We believe the math of common stock investing is pretty simple. When you buy a stock without leverage, you can only lose your original investment. Your gains can be unlimited over the longest term (long duration). Most of the benefit (90%) of diversification is reached by owning a twelve-to-eighteen stock portfolio, if the owners are willing to put up with the relatively random way returns are handed out over time. Valuation matters dearly to portfolio results. Stocks purchased at depressed prices (as a group) outperform those which are more expensive over longer-run time periods.

Common stock portfolio turnover creates expense and is the enemy of performance. Long-term common stock performance fits on a bell curve. In a portfolio of well-selected common stocks, most of the long-term gains are going to come from 20% of the portfolio. This is only true if the most successful shares are held to a fault.

Every stock which goes up ten-fold, must have first doubled, tripled and quadrupled. The only good reason to sell shares in a successful common stock of high quality is if its share price gets “maniacal” or if it no longer meets our eight criteria for stock selection. In our view, maniacal pricing is two standard deviations away from a normal price to earnings (P/E) ratio over the past 20 years.

One hundred percent of the stocks that go to zero fall by 20%, 40% and 60%, before ultimately losing 100% of their value. Poor stock price performance among our portfolio holdings requires us to refocus on the fundamentals to preserve capital. Other than maniacal pricing, worrying about the volatility of the stock price of fundamentally strong businesses is damaging to performance and success.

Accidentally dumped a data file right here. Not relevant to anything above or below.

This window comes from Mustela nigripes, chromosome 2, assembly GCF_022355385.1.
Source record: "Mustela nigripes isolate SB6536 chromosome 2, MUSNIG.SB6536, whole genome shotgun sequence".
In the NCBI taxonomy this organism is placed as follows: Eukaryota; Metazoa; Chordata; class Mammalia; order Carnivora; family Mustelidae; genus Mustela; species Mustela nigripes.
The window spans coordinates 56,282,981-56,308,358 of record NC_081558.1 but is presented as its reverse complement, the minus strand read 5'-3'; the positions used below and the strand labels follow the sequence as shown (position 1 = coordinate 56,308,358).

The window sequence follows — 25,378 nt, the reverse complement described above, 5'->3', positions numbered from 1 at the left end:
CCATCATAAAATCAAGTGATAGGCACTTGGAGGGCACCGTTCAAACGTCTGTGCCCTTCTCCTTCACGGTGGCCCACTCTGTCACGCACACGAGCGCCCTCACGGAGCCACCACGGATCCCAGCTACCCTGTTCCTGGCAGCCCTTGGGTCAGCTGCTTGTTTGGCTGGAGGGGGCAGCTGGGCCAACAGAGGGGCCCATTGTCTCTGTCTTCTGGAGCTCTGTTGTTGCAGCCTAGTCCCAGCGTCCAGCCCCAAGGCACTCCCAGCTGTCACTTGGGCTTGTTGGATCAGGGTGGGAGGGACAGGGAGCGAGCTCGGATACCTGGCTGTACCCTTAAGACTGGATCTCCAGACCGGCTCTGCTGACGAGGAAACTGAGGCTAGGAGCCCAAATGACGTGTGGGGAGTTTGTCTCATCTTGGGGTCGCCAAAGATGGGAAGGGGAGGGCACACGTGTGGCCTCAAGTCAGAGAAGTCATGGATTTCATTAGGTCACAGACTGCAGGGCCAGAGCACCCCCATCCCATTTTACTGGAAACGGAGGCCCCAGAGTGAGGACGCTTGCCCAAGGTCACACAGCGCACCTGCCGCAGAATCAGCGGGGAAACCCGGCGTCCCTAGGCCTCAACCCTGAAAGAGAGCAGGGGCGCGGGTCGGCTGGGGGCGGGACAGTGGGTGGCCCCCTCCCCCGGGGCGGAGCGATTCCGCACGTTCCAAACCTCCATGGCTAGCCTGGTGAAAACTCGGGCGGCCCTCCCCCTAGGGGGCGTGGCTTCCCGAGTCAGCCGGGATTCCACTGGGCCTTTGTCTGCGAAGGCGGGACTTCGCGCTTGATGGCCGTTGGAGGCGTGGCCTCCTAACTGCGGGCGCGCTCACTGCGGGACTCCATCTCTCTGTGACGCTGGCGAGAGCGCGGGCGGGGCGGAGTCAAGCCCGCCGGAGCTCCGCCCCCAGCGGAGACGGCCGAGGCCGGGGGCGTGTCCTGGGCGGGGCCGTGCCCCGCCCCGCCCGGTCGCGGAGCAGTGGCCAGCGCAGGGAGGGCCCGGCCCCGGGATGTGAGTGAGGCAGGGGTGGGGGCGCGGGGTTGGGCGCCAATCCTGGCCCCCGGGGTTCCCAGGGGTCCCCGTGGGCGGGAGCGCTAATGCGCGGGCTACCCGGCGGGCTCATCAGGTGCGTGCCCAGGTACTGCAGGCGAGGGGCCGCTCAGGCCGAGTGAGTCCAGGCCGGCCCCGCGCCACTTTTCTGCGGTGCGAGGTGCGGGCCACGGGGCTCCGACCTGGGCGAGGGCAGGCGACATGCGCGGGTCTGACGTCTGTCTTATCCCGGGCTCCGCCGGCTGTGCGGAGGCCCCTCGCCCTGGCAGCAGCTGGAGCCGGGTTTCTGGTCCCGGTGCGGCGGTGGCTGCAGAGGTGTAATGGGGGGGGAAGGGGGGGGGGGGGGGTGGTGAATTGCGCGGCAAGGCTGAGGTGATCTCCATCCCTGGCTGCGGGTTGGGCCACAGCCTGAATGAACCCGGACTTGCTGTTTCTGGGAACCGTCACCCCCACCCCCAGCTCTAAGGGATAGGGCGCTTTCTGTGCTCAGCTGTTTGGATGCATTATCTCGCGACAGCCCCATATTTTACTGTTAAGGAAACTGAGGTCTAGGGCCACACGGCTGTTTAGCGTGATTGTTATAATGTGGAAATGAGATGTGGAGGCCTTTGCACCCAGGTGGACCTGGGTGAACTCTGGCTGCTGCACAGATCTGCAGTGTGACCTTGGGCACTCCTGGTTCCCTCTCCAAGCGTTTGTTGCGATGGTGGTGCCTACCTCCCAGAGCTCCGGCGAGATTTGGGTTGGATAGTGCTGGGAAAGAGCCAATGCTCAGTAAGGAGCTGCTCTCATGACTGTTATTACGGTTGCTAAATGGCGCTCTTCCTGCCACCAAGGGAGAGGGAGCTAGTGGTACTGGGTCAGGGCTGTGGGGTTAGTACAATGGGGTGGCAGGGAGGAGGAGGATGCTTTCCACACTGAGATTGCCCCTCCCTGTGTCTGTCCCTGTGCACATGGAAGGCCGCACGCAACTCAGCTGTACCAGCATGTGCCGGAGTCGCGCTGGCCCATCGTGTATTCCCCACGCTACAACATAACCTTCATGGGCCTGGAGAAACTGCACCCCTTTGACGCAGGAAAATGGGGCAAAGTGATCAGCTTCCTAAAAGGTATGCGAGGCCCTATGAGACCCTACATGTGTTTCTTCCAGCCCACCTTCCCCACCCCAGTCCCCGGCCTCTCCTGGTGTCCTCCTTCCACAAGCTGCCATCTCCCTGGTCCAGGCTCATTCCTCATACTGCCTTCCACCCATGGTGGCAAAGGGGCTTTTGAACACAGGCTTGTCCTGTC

Our observation over 38 years is that no one can consistently predict either the stock market or the US economy. Therefore, breaking any of the mathematical disciplines mentioned above, based on stock market or economic predictions, has the potential to ruin the benefit of common stock investing. Paying someone to make directional stock market or economic predictions automatically reduces portfolio results. Stocks, as measured by Ibbotson and Associates, have outperformed the other major liquid asset classes over long stretches of time (30-50 years). However, to get this added return you must accept extreme variability of returns.

Connecting Simple Math to our Discipline

We hold our winners to a fault and over the years our goal is to reinvest paper profits into future wealth creation. Remember, in the Bible, love covers a multitude of sins. In common stock ownership, your big multi-year, many times your original investment winners cover a multitude of small losses. These losses are realized on stocks which met our eight criteria, but after our purchase didn’t produce going forward.

Is there any way to avoid corrections in stocks which you have done well on in the past, but are correcting gains from prior years or are being doubted in the marketplace? As we mentioned before, we take great pains to ask if companies are becoming “maniacally” priced, and if they are, we reduce ownership dramatically. Most of the heartaches in common stock investing are the stocks you sold for twice what you paid that ended up tripling in price ten years later.